Don’t get me wrong some of the those employee rights were utterly abused, and global companies with global products and services should be able to operate globally, however the net effect of throwing the baby out with the bath water for the sake of "margin", has been a step too far in the opposite direction. People need hope and people need a reason to work to pull themselves back to prosperity other than “well it’s been a breeze but we’re in the shit and we need you to throw yourself on this sword ... may hurt a bit, possibly ruin your life your childrens life and result in divorce ... but lets not forget the greater economy ... and the share holders, now don’t make a fuss just ... er um er kill yourself. Jolly good”.

Escape at some points seems like a petty reason to get away (even with the above). To escape the rat race, the commute, the unhappy faces of my fellow passengers, the sleepers in the morning and at night ... whom this last year or so I’ve joined more frequently than I would like, or like to admit.

Neutral or sad faced people worn thin by work eeking out a few minutes sleep to ensure the evenings labours, fun or routine get sorted before bedtime and the next iteration of the misery, of 9 to 5, five days a week, before the all too short weekend comes round again. And you can feel human again for a few hours ... because that’s all it is ... a few hours ... one hundred and sixty eight per week, at best you get forty eight to yourself and maybe sixteen to twenty of those (if you are lucky) being awake and yourself.

PS: The bike needs a rear cassette and a new chain

PPS: I started writing this a week ago.

Addendum 12/7/13: The cleaners do walk through at 5 minutes to 4pm.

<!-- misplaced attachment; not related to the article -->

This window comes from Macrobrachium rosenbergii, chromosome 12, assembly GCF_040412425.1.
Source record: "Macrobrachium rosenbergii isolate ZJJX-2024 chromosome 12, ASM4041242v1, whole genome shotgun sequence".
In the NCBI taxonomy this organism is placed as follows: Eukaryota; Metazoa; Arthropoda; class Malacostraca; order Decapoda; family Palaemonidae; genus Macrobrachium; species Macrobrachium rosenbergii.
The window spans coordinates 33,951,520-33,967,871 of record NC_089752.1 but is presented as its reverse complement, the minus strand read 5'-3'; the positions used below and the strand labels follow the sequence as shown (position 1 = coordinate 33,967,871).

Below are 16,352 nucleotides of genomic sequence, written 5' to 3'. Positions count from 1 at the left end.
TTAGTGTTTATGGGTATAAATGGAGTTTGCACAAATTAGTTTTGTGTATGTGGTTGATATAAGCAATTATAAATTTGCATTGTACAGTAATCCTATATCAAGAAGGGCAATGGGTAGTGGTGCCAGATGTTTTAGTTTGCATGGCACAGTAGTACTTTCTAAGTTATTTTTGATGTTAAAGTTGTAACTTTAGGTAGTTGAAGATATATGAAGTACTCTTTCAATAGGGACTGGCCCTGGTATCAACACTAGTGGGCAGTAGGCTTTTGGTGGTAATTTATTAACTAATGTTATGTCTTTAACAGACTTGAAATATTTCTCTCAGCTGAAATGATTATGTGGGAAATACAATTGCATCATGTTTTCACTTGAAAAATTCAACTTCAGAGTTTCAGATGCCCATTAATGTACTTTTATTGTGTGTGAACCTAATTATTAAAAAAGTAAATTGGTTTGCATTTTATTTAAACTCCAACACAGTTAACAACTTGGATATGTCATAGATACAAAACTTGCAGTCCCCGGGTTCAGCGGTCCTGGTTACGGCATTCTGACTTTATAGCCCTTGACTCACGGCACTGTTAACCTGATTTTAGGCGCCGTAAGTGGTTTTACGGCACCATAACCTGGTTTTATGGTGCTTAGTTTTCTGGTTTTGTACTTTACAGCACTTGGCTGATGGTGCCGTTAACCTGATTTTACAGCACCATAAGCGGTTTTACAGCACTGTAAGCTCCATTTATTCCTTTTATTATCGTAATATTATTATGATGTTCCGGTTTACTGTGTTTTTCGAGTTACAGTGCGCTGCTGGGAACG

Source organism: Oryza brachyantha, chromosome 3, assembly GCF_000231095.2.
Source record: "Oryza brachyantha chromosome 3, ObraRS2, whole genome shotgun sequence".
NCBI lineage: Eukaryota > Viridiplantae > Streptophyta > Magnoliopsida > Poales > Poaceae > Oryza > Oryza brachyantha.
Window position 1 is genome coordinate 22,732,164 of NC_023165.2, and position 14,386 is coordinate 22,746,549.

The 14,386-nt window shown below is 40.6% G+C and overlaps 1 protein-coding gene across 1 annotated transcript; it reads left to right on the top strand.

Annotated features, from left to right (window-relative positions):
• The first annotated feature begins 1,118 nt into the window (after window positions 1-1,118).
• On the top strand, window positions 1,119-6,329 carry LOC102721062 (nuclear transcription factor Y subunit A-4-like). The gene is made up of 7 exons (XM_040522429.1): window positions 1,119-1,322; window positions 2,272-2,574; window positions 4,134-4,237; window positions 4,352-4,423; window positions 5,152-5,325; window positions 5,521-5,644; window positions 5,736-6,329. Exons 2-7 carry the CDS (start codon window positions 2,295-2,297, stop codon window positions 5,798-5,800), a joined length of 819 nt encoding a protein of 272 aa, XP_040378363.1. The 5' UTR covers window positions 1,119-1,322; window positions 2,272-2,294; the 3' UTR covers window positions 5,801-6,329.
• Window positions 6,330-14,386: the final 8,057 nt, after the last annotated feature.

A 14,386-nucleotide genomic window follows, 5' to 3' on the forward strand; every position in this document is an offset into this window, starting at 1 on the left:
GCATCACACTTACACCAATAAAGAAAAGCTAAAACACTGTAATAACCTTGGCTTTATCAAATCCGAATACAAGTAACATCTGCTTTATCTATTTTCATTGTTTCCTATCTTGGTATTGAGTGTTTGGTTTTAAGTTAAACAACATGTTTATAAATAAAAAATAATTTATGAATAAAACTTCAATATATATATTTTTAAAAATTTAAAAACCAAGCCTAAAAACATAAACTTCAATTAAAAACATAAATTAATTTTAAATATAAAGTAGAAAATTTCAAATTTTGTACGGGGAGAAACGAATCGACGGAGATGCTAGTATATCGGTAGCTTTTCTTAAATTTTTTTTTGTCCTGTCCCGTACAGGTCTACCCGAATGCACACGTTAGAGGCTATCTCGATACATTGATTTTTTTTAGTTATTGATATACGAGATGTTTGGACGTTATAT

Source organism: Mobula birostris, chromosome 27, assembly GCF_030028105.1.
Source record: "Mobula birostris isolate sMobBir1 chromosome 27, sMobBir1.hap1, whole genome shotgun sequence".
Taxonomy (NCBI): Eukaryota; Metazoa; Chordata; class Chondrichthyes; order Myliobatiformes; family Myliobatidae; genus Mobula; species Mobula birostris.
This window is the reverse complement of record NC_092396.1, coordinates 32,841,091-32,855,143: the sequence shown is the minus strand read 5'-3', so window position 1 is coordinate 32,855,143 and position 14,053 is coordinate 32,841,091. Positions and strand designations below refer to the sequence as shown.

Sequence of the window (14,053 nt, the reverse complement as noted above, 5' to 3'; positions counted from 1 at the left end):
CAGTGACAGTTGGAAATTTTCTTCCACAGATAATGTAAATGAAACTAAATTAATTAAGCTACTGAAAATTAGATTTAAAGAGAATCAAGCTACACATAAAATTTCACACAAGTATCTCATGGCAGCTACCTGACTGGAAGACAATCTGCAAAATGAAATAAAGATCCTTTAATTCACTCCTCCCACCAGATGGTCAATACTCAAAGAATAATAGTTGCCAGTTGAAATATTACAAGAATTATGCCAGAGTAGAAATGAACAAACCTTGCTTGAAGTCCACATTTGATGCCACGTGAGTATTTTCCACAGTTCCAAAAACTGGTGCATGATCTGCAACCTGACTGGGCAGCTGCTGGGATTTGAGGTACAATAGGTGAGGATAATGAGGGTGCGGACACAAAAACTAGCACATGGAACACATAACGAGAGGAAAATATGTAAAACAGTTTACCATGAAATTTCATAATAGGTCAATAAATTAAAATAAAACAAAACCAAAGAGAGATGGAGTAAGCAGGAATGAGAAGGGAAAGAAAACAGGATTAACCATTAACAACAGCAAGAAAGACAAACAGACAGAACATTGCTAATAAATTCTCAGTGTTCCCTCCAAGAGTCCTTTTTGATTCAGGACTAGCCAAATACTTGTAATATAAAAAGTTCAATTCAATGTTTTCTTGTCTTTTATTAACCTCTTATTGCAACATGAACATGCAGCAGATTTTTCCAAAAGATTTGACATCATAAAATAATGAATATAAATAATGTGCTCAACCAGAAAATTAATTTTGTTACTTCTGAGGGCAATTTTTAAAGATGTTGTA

Monday, 1 July 2013

Decision Made Odds and Sods

This will be a snippets post. First of all, as a follow up to the last post, we’ve decided that folding bikes are too expensive or too small and not robust enough for what we intend. So we won’t be wasting any more time on that matter. Instead I’ve booked my bike in for its long overdue strip down service. I need brake blocks, the back wheel is out of true and needs jigging to get it right (there may be a case for two new wheels, as the brake wear grooves round the rims feel almost smooth, it’s been doing it’s thing since 2004). The crank bearings are just at that point where there is a tiny amount of play forward or delay (it’s one f the two) before the pedals engage. Other that that I’m in Evans hands on the 8th of July. Between now and then I think some Muck Off and a redundant tooth brush is in order.
After mine has been sorted out, Amanda’s Rockhopper goes in. It needs a rear wheel true, a tweak to the hydraulics for the disk brakes and that’s about all (she’s only had it since 2009, so it’s practically new). There may be a case at some point for Semi slick tyres ... but to be fair there’s a stronger case for a quality high pressure stirrup pump, so increasing and decreasing tyre pressure is less of a chore (I may have mentioned this before but the side benefit of a high pressure stirrup pump is it can charge my air rifle).